Tuesday, 25 April 2017

Obiano, Soludo and the Biafra dream

By Emma Agu

“Many people are calling me to come and contest, but the point is, if Anambra has not broken, why mend it? This is a time of crises, and you don’t change a general in the middle of a war. Anambra, Obiano is your general. All of you planning to spend billions to contest governorship, please, bring your money and come and open factories and industries here to support the state economy. There will only be vacancy in Anambra Government House in the next four years.” -Professor Charles Soludo, former governor of the Central Bank of Nigeria, while endorsing Governor Willie Obiano of Anambra State for second term. 
As preparations for the Anambra gubernatorial election gather momentum, various candidates and interest groups are deploying every conceivable strategy to score as many political points as possible. To those against incumbent Governor Willie Obiano, the battle cry is to label him a Biafra hater, who should not campaign with the name of Ikemba Chukwuemeka Odumegwu Ojukwu, the late leader of Biafra, who remains the symbol of the All Progressives Grand Alliance, APGA, on whose platform the governor was elected. Their argument is that Obiano has not supported the Biafra cause and has not done enough for Nnewi, the industrial pearl of Anambra and home of the late leader of defunct Biafra.

It is a paradox that while there are those who would wish the Biafra dream away, the phenomenon remains as strong as it was when it started 50 years ago, to the extent that invoking it can be a formidable electoral asset in the South-East. The same goes for the late Ikemba Nnewi, who, for all practical purposes, remains a hero in Igboland. Therefore, it makes political sense to identify with Ojukwu the way politicians in other parts of Nigeria identify with their heroes.
But does Obiano qualify to ride on Ojukwu’s name to political stardom and electoral victory? Put differently, what qualifies one to be an Ikembarite? Is it simply Biafra sloganeering, which, in some cases, amount to a subterfuge for self-validation, self-enrichment and political fame? Is it by promoting the dismemberment of Nigeria into flag-hoisting new geographical entities, each singing a new national anthem at the United Nations? Or are we talking about the legitimate demand for restructuring to save the country from self-destructing?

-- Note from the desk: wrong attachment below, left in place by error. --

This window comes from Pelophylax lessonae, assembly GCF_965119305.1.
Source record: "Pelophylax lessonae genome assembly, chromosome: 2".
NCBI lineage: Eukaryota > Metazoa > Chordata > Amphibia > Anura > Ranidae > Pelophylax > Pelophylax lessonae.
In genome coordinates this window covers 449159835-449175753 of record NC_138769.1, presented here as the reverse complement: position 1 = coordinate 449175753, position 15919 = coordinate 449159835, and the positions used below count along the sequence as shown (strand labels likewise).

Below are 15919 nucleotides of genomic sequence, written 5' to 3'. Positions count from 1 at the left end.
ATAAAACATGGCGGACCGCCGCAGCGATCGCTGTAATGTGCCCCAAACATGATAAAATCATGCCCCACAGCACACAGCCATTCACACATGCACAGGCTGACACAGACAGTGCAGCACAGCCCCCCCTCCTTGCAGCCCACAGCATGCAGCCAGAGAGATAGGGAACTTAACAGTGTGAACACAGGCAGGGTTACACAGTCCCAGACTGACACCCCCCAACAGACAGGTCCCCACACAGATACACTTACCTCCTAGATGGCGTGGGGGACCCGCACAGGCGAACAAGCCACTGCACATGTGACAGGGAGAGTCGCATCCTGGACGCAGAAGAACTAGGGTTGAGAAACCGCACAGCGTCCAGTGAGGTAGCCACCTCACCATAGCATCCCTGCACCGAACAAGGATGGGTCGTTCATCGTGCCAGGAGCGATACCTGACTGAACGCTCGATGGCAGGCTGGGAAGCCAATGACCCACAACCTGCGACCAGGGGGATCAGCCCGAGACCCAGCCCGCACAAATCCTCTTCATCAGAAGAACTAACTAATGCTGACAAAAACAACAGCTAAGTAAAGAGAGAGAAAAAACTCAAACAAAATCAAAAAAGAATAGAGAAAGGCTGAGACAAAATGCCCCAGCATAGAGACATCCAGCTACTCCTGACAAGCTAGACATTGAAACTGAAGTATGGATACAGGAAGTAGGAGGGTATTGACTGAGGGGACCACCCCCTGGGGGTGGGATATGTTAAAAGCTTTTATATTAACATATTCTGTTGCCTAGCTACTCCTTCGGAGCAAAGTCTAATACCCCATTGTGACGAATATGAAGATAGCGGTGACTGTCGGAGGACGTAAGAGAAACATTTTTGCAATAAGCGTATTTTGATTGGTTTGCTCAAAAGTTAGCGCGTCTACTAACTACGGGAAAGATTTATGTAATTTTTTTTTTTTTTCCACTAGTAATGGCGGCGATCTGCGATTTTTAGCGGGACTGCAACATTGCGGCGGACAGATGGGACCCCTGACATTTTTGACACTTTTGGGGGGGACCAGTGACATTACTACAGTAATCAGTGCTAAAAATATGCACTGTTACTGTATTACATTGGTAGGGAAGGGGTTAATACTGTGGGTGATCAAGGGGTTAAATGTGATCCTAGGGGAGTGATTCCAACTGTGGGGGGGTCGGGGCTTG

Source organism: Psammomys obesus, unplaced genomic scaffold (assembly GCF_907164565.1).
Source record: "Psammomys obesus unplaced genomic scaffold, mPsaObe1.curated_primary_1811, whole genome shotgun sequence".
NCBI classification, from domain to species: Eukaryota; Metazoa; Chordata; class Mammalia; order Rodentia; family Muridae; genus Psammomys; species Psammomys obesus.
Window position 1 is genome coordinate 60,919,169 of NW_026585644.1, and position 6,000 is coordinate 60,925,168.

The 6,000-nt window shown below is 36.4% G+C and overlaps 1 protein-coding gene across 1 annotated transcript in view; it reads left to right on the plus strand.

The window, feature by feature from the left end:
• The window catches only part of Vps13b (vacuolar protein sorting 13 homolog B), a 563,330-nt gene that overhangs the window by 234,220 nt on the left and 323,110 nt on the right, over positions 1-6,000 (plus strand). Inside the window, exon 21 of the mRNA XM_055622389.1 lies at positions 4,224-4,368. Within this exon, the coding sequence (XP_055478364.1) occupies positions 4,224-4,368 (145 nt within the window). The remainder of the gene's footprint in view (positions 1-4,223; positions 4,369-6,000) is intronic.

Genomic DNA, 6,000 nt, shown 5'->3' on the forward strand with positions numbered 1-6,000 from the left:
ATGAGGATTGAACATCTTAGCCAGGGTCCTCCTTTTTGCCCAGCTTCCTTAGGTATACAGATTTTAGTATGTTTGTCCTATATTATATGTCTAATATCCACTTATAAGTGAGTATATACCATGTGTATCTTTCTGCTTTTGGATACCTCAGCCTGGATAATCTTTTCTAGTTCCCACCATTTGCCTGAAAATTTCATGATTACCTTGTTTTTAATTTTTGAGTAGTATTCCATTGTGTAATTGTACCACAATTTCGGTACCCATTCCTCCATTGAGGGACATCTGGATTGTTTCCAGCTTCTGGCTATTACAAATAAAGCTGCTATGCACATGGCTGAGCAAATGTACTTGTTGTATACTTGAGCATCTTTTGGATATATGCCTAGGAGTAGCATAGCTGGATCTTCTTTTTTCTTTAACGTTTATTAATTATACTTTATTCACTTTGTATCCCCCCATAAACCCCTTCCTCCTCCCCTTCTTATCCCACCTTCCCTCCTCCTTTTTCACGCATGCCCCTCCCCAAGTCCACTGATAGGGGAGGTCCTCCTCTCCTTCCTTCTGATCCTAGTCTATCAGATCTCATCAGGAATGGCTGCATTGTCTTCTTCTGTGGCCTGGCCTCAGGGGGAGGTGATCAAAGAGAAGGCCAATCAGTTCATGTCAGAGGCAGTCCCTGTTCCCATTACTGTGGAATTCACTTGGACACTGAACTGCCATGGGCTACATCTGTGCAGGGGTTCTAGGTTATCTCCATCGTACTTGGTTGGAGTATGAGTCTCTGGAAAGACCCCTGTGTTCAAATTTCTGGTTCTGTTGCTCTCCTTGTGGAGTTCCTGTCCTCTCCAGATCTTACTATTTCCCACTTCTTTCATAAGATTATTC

From an entirely different angle, wouldn’t the establishment of a new socio-economic force that creates new opportunities at home, that catalyses a think home mentality and promotes aku ruo ulo, which places the Igbo nation on a strong political pedestal at home and commanding global recognition, meet the yearnings of the Igbo nation and by extension the Biafra ideal?
There are as many different answers to these questions as there are individuals and groups. However, to put the discussion in its proper perspective, it is advisable to recall that, in later years, Ojukwu had said that he would not hesitate to pick up arms, if the need arose, not to carve up Nigeria, but to defend the country from being dismembered! He was no longer the gladiator of old but the benign strategist, who knew that most times, there could be many different routes to the same destination. He pushed for a political arrangement that guaranteed equity and fair play for all ethnic groups in Nigeria. But of greatest concern to him, also, was the enthronement of progressive governments driven by the highest ideals that would restore the lost glory of Igboland epitomised by the globally recognised economic miracle of the defunct eastern region of Nigeria.
Considered from that angle, one can say without equivocation that Obiano is serving creditably in pushing the frontiers of that ideal. Enumerating the usual deliverables, such as good roads, educational infrastructure, hospitals and security of life and property would be adjudged commonplace in today’s Anambra State. Since Chris Ngige’s era, such indices of growth have been taken for granted with Peter Obi, setting a pace in infrastructural development that is now cited as the reference point of good governance all over Nigeria.